Alan Collins’ sculpture of a pioneer gold miner was formally dedicated Monday, adding a festive note to the re-opening of the Jacksonville Library. - Jim Craven

Art marks Jacksonville library opening

JACKSONVILLE — Residents had two reasons to cheer Monday as a long-awaited piece of public art was officially dedicated at the same time the doors of the library were reopened after a six-month closure.

Sculptor Alan Collins' bronze statue of a miner panning for gold cost about $26,000 and took five years from inception to installation, said resident Tony Hess, project initiator.

The 300-pound work is affixed to a 12,000-pound boulder and stands on stones that were picked from nearby Jackson Creek, Hess said.

"I know (the smaller stones) were all touched by a gold miner at some point," quipped Hess, alluding to the town's rich mining history.

The new piece of public art was funded by a $10,000 grant in 2002 from U.S. Bank, a recent $10,000 grant from the National Park Service, $4,500 from the city and $1,000 from the Friends of the Library Association, Hess said.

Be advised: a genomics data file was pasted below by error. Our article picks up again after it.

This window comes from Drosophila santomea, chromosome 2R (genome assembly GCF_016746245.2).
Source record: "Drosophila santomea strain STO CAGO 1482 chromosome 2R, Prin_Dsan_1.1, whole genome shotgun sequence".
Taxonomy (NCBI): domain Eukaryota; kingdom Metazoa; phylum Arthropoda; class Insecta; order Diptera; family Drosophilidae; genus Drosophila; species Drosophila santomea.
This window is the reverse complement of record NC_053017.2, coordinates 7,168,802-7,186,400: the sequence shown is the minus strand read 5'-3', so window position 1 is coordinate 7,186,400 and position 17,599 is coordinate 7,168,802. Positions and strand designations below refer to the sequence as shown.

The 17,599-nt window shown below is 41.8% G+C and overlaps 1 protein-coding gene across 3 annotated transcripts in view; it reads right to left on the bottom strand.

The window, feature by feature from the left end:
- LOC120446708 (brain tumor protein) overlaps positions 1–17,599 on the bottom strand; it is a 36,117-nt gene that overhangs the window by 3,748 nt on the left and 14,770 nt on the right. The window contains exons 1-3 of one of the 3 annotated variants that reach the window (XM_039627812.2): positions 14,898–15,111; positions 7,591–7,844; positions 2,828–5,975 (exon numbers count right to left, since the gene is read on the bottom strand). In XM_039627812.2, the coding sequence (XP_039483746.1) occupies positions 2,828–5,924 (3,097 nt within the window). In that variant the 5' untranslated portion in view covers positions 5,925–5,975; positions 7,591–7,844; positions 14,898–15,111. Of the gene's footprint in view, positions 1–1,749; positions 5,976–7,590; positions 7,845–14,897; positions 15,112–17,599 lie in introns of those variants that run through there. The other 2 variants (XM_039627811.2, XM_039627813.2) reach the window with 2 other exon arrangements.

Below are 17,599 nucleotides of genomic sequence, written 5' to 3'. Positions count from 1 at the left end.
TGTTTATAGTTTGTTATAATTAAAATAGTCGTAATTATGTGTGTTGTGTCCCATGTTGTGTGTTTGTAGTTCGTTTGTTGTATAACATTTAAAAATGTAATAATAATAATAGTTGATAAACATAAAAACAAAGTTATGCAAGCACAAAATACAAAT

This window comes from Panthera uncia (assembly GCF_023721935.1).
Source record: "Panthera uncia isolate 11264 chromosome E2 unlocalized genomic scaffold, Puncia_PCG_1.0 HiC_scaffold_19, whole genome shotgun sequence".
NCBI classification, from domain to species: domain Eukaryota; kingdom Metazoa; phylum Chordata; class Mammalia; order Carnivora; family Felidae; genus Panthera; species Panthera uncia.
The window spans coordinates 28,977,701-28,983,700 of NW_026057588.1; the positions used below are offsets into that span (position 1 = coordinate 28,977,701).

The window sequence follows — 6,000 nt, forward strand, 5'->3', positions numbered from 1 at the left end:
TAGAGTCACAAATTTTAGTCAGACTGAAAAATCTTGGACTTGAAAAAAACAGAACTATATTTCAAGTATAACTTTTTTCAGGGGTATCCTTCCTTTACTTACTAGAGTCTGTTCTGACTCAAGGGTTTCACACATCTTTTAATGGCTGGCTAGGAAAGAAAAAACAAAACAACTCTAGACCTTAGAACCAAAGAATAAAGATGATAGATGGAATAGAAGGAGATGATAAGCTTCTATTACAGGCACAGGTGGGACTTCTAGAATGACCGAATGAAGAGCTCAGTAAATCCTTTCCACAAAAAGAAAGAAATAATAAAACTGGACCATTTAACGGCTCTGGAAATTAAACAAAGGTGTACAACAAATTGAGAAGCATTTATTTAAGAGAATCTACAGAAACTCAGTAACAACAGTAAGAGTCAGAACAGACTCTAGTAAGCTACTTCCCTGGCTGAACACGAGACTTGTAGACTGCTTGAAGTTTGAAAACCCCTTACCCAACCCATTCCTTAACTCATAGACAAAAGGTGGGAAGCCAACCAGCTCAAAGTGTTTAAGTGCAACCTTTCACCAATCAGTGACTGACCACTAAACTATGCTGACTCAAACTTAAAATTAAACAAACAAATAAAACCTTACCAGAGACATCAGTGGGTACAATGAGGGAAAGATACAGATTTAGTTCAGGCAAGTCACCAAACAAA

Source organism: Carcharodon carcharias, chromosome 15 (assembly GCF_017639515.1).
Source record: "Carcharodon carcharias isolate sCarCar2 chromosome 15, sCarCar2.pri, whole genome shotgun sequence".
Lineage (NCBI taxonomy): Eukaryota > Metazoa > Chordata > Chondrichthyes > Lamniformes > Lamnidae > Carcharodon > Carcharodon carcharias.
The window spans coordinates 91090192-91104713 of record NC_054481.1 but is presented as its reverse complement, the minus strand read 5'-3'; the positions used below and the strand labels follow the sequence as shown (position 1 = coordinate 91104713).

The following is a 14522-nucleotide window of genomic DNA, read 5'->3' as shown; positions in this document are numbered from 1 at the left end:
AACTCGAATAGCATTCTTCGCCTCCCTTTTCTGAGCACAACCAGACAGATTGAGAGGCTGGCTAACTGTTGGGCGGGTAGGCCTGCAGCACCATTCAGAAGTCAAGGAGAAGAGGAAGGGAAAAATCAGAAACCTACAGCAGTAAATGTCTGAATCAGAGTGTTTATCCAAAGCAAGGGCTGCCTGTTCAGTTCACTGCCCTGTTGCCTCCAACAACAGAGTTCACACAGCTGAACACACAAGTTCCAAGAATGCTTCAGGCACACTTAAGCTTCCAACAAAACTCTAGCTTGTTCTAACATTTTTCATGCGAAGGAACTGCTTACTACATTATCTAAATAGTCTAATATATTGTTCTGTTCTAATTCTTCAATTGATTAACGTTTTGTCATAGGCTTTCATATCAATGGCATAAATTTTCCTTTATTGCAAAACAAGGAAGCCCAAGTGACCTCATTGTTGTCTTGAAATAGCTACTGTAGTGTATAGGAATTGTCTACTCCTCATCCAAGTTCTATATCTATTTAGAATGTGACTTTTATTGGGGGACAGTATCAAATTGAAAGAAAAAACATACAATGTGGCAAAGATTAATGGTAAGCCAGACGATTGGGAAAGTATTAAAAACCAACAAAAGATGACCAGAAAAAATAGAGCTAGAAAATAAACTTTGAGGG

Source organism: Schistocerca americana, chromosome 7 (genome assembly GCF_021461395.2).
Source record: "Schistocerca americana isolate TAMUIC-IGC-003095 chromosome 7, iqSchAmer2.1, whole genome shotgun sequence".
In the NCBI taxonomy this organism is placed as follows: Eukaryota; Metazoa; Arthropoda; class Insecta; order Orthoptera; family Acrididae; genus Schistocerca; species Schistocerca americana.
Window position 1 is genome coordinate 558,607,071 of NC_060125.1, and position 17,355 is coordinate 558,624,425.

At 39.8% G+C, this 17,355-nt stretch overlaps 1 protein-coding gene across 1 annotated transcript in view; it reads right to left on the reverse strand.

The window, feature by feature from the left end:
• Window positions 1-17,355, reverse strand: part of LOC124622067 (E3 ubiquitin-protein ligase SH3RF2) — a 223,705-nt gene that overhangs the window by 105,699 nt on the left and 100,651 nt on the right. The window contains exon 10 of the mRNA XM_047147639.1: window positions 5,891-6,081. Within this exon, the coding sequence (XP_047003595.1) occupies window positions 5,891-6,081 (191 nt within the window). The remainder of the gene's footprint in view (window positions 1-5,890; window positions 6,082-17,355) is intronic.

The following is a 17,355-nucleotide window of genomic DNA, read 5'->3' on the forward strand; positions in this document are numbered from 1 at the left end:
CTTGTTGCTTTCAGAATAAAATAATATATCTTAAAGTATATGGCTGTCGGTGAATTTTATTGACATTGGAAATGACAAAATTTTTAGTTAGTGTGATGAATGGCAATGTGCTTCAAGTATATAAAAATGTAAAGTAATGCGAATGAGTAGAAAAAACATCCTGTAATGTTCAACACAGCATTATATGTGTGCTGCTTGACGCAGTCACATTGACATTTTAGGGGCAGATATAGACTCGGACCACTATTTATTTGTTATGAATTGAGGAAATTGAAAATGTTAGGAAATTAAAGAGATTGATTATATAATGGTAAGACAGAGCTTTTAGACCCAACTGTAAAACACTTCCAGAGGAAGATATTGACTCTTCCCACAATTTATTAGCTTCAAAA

Collins' experience, expertise and design impressed the project's panel of judges, Hess said.

The city's leisurely five-year pace was a nice change from other commissioned work, Collins said.

The piece was originally carved in foam as part of a complicated "lost wax" casting procedure, he said. After several applications of wax, silica and flint, the figure was placed in the furnace, heated to a glowing red (where the wax is "lost"), and filled with a luminous golden stream of liquid bronze, Collins said.

Marjorie Edens, former Friends chairwoman, said the organization had named the statue "Jimmy" after two historic packers, James Cluggage and James Poole, "who happened to camp next to the creek bed and found gold," she said.

After the brief dedication ceremony, the library's doors were thrown open for the first time since its April 6 closure.

"We've waited too long, for sure," said Edens. "Let's not have this happen again."

Reach reporter Sanne Specht at 776-4497 or e-mail

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